Bryce Hall’s touchdown-saving tackle on the 7 yard-line is all you need to know about the Virginia football team and how they upset No. 16 Miami in Charlottesville. Miami’s Travis Homer was on his way to a 77-yard touchdown run when Bryce Hall came streaking across the field to knock Homer out of bounds at the Virginia 7. Instead of a 77-yard touchdown run, Miami settled for a 28-yard field goal. Hall kept 4 points off the board, Virginia won by 3. While not quite that simple, this play was emblematic of how and why Virginia won.
The barometer for me continuing to watch Virginia football on TV when things go south used to be – is watching this game better than doing yard work? Not surprisingly, there have been many games when I was cutting grass as the final horn sounded.
Well, that was a pleasant Saturday afternoon. Delightful pre-autumn Charlottesville weather, a good tailgate with great friends, and a solid Virginia win that gets UVa halfway to bowl eligibility.
There was a lot to like about Virginia’s 27-3 win against the Louisville Cardinals. I would submit that the most encouraging thing about Virginia’s win was that the Cavaliers played a far from the flawless game and still won going away. While 27-3 sounds like a pretty thorough thrashing, the truth is, the game could and should have been an even more convincing beatdown.
Four weeks into the ACC season, a spin around the ACC reveals at least one thing we already knew…pre-season predictions are a ridiculous exercise in guesswork.
While Clemson is 4-0 with a nice road win at Texas A&M, I don’t think Clemson has hit their stride yet. The defense has not been as dominant as expected and the Tigers need to sort out their quarterback strategy, but Clemson is clearly the best team in the ACC. The second best team in the ACC is so far behind Clemson, it’s not really a relevant discussion.
I know, we’ve all said it a thousand times. Being a UVa fan is never easy. When it looks like it might be easy, it’s not. It’s hard. It’s stressful. It’s complicated. Even the location of Virginia’s game against Ohio wasn’t easy. Early in the week when it looked like Hurricane Florence would be churning over central Virginia all weekend, AD Carla Williams adeptly moved the game to Nashville, so Virginia could avoid a disruptive cancellation. Demonstrating that no good planning goes unpunished, Florence stayed well south of Virginia and game-time conditions in Charlottesville were not much different than those in Nashville.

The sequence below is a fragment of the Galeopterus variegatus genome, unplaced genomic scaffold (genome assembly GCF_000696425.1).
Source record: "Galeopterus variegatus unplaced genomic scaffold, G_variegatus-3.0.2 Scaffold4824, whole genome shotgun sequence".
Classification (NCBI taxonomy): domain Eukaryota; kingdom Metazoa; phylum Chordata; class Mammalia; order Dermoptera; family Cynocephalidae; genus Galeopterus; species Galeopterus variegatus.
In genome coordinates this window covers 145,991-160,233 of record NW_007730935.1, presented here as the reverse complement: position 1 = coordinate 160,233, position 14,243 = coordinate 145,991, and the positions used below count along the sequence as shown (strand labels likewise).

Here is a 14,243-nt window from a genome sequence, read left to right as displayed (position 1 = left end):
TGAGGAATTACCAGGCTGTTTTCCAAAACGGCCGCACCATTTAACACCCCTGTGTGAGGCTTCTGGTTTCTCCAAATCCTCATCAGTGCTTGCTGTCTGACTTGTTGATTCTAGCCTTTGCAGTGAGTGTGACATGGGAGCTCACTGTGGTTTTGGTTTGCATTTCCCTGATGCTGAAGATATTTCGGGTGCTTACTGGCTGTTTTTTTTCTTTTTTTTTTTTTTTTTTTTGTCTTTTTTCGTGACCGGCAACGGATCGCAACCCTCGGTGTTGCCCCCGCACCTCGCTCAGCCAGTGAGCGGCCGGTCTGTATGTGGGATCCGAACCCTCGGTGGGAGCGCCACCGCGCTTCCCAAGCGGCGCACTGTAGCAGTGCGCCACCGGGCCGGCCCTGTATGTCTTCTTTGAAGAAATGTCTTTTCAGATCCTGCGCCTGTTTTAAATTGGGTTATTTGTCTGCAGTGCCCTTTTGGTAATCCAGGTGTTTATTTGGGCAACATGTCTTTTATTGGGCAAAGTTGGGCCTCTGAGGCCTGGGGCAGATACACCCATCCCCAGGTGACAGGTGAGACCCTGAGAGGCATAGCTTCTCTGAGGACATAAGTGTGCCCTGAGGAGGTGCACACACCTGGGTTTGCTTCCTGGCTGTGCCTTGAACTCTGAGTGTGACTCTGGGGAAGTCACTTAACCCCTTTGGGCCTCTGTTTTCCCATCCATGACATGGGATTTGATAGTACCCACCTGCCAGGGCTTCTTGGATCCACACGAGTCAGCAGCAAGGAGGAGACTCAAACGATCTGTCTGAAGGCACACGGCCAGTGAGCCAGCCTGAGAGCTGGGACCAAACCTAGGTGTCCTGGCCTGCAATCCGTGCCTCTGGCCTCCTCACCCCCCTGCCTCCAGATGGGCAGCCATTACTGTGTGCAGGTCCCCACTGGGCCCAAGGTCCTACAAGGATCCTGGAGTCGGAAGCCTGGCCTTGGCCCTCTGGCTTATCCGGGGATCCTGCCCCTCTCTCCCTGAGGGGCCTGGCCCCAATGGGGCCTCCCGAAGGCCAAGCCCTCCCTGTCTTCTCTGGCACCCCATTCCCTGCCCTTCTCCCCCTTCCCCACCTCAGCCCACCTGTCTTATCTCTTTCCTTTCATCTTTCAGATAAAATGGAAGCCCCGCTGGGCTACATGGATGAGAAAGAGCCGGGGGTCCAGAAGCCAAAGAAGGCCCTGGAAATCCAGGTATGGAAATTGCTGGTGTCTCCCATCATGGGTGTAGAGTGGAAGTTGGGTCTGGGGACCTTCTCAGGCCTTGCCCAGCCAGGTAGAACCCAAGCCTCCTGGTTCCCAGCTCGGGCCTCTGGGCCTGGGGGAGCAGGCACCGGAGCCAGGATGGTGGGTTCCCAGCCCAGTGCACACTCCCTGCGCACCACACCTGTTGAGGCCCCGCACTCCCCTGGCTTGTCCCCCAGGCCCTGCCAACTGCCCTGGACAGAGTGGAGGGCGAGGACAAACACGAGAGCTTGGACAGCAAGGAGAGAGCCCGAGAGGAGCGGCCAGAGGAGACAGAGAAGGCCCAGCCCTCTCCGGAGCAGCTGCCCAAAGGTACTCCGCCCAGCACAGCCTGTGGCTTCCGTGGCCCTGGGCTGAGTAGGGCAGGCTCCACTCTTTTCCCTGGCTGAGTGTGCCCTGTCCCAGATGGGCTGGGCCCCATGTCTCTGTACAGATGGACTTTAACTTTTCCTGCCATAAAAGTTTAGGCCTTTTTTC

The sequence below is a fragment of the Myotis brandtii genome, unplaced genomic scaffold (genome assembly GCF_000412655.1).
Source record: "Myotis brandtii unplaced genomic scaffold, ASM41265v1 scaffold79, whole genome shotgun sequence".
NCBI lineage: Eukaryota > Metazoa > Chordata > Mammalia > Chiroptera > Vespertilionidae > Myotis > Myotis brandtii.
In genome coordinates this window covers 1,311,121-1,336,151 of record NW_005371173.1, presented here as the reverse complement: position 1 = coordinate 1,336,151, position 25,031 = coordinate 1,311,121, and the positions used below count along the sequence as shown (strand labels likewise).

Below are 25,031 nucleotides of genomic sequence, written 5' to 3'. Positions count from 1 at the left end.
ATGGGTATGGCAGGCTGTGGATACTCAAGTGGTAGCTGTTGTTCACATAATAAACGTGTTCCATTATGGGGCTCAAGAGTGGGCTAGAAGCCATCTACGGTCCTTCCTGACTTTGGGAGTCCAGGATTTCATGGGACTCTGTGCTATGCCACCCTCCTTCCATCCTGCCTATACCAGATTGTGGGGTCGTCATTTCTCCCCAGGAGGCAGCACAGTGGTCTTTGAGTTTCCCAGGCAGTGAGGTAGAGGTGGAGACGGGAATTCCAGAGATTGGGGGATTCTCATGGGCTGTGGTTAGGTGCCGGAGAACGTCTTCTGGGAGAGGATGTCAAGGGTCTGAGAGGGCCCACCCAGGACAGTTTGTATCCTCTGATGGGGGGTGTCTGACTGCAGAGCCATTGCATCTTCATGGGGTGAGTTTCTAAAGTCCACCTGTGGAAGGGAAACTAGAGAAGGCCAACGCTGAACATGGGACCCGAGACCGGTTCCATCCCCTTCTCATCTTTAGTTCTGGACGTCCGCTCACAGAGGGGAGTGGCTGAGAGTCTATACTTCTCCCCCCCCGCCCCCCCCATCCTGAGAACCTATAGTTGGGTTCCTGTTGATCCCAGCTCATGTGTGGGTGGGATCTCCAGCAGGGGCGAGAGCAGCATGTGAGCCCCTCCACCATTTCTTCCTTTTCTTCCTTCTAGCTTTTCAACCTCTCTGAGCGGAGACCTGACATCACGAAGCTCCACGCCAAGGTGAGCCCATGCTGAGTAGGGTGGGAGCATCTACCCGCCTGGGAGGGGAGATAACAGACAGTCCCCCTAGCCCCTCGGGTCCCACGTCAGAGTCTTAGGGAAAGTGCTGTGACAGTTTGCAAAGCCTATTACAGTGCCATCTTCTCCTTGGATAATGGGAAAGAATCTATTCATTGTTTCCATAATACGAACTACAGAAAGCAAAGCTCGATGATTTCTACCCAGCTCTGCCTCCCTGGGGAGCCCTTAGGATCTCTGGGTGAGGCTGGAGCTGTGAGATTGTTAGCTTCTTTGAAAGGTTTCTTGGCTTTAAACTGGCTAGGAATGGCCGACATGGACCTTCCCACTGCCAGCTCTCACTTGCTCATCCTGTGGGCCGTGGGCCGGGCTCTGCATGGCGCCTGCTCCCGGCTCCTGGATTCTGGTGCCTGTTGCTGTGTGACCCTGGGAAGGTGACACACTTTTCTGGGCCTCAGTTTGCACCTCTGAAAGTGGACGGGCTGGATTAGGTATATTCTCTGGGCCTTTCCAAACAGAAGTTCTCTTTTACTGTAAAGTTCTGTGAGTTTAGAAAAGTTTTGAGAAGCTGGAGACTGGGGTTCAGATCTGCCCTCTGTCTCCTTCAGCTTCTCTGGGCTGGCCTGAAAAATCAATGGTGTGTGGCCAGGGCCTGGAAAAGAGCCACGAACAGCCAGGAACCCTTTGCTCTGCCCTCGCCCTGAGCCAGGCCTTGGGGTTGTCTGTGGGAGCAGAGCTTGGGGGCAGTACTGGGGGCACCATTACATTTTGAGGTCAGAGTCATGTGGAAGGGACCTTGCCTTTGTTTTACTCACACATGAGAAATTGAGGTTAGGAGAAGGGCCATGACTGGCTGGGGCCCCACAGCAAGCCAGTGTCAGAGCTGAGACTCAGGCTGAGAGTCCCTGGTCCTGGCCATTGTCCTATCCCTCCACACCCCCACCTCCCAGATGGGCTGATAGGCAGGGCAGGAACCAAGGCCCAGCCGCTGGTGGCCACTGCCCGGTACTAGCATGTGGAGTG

Before jumping into Virginia’s game against Indiana and a few other tidbits from around the ACC, I’d like to make a comment about being a “visiting” team on the Big10 Network. My comment is short and to the point. It sucks. It’s a lot like being the professional wrestler who doesn’t have music and a bevy of girls around when he’s introduced for his match. I suppose it is understandable, but the Big10 Network is really the “homer network” – from the announcers to the incessant Big10 propaganda. I hope we never play on it again.
It would be easy to say that Virginia football delivered on expectations in Saturday’s opener against the Richmond Spiders. It might be more accurate to say that Virginia exceeds the tempered hopes of the fanbase. The Commonwealth of Virginia is blessed with a plethora of strong FCS programs. Good for football in The Commonwealth, sometimes problematic for the state’s FBS programs.
Pre-season football prognostications are the worst.
I suppose they help pass the time after the national championship game, which like the World Series needs to be played closer to the end of the regular season. However, as guideposts for the season ahead, pulling names from a hat is likely to be more accurate predicting success and failure in the coming season.
I really liked the movie “Moneyball”. I liked the book even more. I don’t think you have to be a baseball fan or even a sports fan to appreciate the game-changing, innovative strategies deployed by Oakland Athletics general manager Billy Beane. Similarly, Malcolm Gladwell’s book “David & Goliath” provides a non-sports related peek into the world of winning through innovation and differentiated thinking. The bottom line of these books – if David tries to beat Goliath in a traditional fight, he dies. If the Oakland A’s try to out-spend and out-market the New York Yankees or Los Angeles Dodgers, they get steamrolled every time. I think both of these books and their underlying themes are perfectly applicable to the strategy Tony Bennett has deployed for the UVa Basketball program and is manifest in his recruiting strategy.
…and some measure of joy returned to Charlottesville last week. When what was one of the greatest seasons in Virginia basketball history came to an abrupt and ghastly ending in the first round of the NCAA tournament, it seemed as though athletic joy was permanently exiled from C’ville.
Then Casey Morsell happened.